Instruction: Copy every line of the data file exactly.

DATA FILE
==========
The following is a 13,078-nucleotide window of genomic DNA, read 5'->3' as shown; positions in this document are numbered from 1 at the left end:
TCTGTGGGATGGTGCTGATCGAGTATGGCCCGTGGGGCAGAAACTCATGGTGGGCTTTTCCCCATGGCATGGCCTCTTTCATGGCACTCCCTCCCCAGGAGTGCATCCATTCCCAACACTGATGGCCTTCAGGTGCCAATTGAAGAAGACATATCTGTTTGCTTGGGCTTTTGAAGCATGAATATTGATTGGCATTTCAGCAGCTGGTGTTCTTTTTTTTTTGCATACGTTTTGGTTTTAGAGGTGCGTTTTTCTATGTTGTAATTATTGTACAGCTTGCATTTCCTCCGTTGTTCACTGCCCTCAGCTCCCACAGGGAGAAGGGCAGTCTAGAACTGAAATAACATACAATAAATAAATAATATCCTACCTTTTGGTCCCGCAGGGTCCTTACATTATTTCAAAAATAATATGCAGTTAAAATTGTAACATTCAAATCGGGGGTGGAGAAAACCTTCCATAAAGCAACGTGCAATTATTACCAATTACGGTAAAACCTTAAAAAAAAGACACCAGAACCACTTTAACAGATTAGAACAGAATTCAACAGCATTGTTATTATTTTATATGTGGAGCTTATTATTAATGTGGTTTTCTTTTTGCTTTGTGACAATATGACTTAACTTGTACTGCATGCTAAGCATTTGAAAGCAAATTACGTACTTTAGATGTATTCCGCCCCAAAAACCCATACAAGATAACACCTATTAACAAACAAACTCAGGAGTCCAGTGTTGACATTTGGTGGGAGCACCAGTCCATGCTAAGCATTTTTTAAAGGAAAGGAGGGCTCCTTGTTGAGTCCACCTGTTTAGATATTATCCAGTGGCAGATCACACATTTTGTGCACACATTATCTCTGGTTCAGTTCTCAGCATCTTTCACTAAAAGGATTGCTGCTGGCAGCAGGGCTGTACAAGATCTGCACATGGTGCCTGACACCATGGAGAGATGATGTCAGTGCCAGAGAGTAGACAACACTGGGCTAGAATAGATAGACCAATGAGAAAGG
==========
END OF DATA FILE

The following is a 13,078-nucleotide window of genomic DNA, read 5'->3' as shown; positions in this document are numbered from 1 at the left end:
TCTGTGGGATGGTGCTGATCGAGTATGGCCCGTGGGGCAGAAACTCATGGTGGGCTTTTCCCCATGGCATGGCCTCTTTCATGGCACTCCCTCCCCAGGAGTGCATCCATTCCCAACACTGATGGCCTTCAGGTGCCAATTGAAGAAGACATATCTGTTTGCTTGGGCTTTTGAAGCATGAATATTGATTGGCATTTCAGCAGCTGGTGTTCTTTTTTTTTTGCATACGTTTTGGTTTTAGAGGTGCGTTTTTCTATGTTGTAATTATTGTACAGCTTGCATTTCCTCCGTTGTTCACTGCCCTCAGCTCCCACAGGGAGAAGGGCAGTCTAGAACTGAAATAACATACAATAAATAAATAATATCCTACCTTTTGGTCCCGCAGGGTCCTTACATTATTTCAAAAATAATATGCAGTTAAAATTGTAACATTCAAATCGGGGGTGGAGAAAACCTTCCATAAAGCAACGTGCAATTATTACCAATTACGGTAAAACCTTAAAAAAAAGACACCAGAACCACTTTAACAGATTAGAACAGAATTCAACAGCATTGTTATTATTTTATATGTGGAGCTTATTATTAATGTGGTTTTCTTTTTGCTTTGTGACAATATGACTTAACTTGTACTGCATGCTAAGCATTTGAAAGCAAATTACGTACTTTAGATGTATTCCGCCCCAAAAACCCATACAAGATAACACCTATTAACAAACAAACTCAGGAGTCCAGTGTTGACATTTGGTGGGAGCACCAGTCCATGCTAAGCATTTTTTAAAGGAAAGGAGGGCTCCTTGTTGAGTCCACCTGTTTAGATATTATCCAGTGGCAGATCACACATTTTGTGCACACATTATCTCTGGTTCAGTTCTCAGCATCTTTCACTAAAAGGATTGCTGCTGGCAGCAGGGCTGTACAAGATCTGCACATGGTGCCTGACACCATGGAGAGATGATGTCAGTGCCAGAGAGTAGACAACACTGGGCTAGAATAGATAGACCAATGAGAAAGG